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Process vs Product Art

Blog - 14 May 2024

Process vs Product Art

What is Process and Product Art?

In the world of art, there are two big parts: making art and the art you end up with. Regardless of who is creating, the concept is the same, but I will use myself as an example. As an artist I can paint, stroke by stroke, involved only in the moment with the colours and brushstrokes without thinking about what it will look like at the end. This is called the ‘process’. Alternatively, I could have a vision of what I want to paint and how I want the artwork to look at the end, often using a psychical visual prompt such as a photograph or item, such as a bowl of fruit. This is called the ‘product’ part. I paint both ways, but I have to say I love the process of creativity and often find myself getting lost in making marks and adding colours with no thought to the outcome of the artwork.

But the question is, what is best for children to engage in? Process art where they have total freedom to create? Or product art where they follow along a creative journey to create a set piece of art with an arty vision in mind? Let’s delve deeper.

The Creative Process

Children engage in the creative process of art by exploring, experimenting, and expressing themselves through various mediums like paint, clay, or crayons. They tap into their imagination, uninhibited by rules, to produce unique and meaningful creations. This supports and helps develop emotional, cognitive, and motor skills along the way. The process also allows for mindfulness and staying in the moment, which allows a safe space for children. This can have a profound effect on a child's ability to reduce stress and anxiety, although children often just see it as fun to be freely creative.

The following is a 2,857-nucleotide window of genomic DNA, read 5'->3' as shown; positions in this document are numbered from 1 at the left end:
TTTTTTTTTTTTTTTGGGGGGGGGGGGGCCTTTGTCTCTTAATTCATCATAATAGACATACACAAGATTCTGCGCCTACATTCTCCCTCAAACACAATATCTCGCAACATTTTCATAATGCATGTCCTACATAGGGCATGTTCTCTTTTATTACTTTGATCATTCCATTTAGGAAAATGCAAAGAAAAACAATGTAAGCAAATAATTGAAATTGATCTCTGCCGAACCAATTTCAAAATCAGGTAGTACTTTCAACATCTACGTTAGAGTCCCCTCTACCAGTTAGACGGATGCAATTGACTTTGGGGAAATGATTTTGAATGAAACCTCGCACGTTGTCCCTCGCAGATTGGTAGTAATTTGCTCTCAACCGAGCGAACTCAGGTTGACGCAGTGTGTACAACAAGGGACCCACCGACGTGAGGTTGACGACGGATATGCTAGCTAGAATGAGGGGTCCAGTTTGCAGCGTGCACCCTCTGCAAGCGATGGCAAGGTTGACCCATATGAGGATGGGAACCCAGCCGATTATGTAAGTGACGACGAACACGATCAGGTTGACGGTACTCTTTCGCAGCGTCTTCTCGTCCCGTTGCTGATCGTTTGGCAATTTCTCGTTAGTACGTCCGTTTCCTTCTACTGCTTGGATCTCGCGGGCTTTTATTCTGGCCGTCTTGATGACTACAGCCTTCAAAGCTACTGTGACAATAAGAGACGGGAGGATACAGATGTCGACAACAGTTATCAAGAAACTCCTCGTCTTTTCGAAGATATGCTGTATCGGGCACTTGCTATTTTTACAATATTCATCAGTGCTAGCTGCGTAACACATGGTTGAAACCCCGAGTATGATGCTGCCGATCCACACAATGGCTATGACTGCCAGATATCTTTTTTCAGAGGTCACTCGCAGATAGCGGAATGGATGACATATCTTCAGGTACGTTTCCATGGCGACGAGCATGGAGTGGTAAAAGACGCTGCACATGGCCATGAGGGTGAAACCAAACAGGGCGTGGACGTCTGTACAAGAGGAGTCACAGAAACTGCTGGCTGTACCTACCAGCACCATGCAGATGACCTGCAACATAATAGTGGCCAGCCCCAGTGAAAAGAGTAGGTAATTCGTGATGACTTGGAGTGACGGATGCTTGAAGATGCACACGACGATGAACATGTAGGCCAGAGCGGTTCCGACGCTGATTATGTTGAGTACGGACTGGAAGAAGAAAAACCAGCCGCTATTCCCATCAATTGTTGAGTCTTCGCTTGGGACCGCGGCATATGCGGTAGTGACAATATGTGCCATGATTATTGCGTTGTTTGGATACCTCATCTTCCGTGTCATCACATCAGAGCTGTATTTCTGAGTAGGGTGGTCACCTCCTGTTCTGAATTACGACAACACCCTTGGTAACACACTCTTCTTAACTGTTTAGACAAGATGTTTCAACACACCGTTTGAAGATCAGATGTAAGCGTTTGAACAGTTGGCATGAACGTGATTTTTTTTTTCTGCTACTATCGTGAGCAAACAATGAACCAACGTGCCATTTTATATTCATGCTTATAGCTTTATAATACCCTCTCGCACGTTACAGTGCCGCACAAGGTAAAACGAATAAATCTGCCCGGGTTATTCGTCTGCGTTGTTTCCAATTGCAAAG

A great example of an artist who was all about the creative process is Jackson Pollock, who threw paint on canvas in wild ways, making splashes and marks in bold, bright colours, creating without a care about the outcome.

The Product Aspect

On the other hand, I believe guided or directed art can offer children a structured path to follow, and this can be particularly helpful for children who struggle with the creative process and have a need to know what the visual goal is. It is great for helping them feel comfortable and develop focus, patience, and attention to detail. This also provides opportunities for learning new skills and understanding the principles of art and design. Creating a goal and reaching that goal can bring great confidence and a sense of pride to a child. We all love seeing those big smiles when they present their creations!

Which approach is best?

I strongly believe that both approaches have their place in a child's artistic development. Process art encourages exploration and individuality, while guided art offers structure and skill-building. Ultimately, the best approach depends on the child's interests, temperament, and developmental stage. Balancing both methods can provide a well-rounded artistic experience, nurturing creativity, and confidence in young artists.

Here are some tips for mixing Process and Product Art:

  • Start with a plan but be flexible: Allow some options such as colour or material choices.

  • Give the set materials and show the child an image of what the artwork should be: For example, show them a house made out of glued lollypop sticks then remove the image and allow them to create it themselves without instruction, using only the materials you have provided.

  • Try new things, but get stuff done: Create a project where a part is process focused and another part is for product. For example, making bookmarks. The children get to play and create with patterns, colours they want to use then follow instructions and pop it through the heat sealer to complete the product.

Conclusion: Enjoy Best of Both Worlds!

Art is so much fun in both making and finishing. They are both important for learning and development. So, whether you are painting for fun or showing off your art in a gallery, enjoy every step. That is where the real magic happens. Do it however you like, but just keep creating!

Process Art process art kerry.jpg
Product Art product art kerry.jpg
Combined Process combined process kerry.jpg

Feeling inspired to unleash your child's creativity? Don't miss out on Big Art Fridays at Your OSHC! Book in today to let them discover a world of colourful fun and artistic exploration.

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